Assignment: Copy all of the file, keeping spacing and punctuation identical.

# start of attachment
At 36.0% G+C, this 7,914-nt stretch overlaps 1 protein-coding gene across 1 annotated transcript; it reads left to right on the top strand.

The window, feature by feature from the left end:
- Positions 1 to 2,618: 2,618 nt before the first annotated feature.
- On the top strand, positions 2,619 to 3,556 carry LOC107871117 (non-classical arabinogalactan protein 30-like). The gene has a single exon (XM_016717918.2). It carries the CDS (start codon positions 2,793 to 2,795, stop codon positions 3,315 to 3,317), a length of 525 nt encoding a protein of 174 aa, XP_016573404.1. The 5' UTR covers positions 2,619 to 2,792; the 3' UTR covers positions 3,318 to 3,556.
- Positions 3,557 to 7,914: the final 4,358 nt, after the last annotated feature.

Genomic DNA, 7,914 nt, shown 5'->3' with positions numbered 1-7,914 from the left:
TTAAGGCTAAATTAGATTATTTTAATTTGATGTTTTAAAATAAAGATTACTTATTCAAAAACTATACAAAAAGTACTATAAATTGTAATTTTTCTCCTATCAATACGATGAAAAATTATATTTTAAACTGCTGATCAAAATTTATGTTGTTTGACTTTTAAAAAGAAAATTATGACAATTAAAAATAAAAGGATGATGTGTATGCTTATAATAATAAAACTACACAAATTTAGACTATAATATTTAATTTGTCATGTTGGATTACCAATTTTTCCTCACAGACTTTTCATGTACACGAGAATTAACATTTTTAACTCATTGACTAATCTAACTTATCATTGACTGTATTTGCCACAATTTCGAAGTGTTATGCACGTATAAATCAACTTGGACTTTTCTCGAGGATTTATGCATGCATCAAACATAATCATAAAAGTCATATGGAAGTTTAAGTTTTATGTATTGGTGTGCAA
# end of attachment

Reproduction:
At 36.0% G+C, this 7,914-nt stretch overlaps 1 protein-coding gene across 1 annotated transcript; it reads left to right on the top strand.

The window, feature by feature from the left end:
- Positions 1 to 2,618: 2,618 nt before the first annotated feature.
- On the top strand, positions 2,619 to 3,556 carry LOC107871117 (non-classical arabinogalactan protein 30-like). The gene has a single exon (XM_016717918.2). It carries the CDS (start codon positions 2,793 to 2,795, stop codon positions 3,315 to 3,317), a length of 525 nt encoding a protein of 174 aa, XP_016573404.1. The 5' UTR covers positions 2,619 to 2,792; the 3' UTR covers positions 3,318 to 3,556.
- Positions 3,557 to 7,914: the final 4,358 nt, after the last annotated feature.

Genomic DNA, 7,914 nt, shown 5'->3' with positions numbered 1-7,914 from the left:
TTAAGGCTAAATTAGATTATTTTAATTTGATGTTTTAAAATAAAGATTACTTATTCAAAAACTATACAAAAAGTACTATAAATTGTAATTTTTCTCCTATCAATACGATGAAAAATTATATTTTAAACTGCTGATCAAAATTTATGTTGTTTGACTTTTAAAAAGAAAATTATGACAATTAAAAATAAAAGGATGATGTGTATGCTTATAATAATAAAACTACACAAATTTAGACTATAATATTTAATTTGTCATGTTGGATTACCAATTTTTCCTCACAGACTTTTCATGTACACGAGAATTAACATTTTTAACTCATTGACTAATCTAACTTATCATTGACTGTATTTGCCACAATTTCGAAGTGTTATGCACGTATAAATCAACTTGGACTTTTCTCGAGGATTTATGCATGCATCAAACATAATCATAAAAGTCATATGGAAGTTTAAGTTTTATGTATTGGTGTGCAA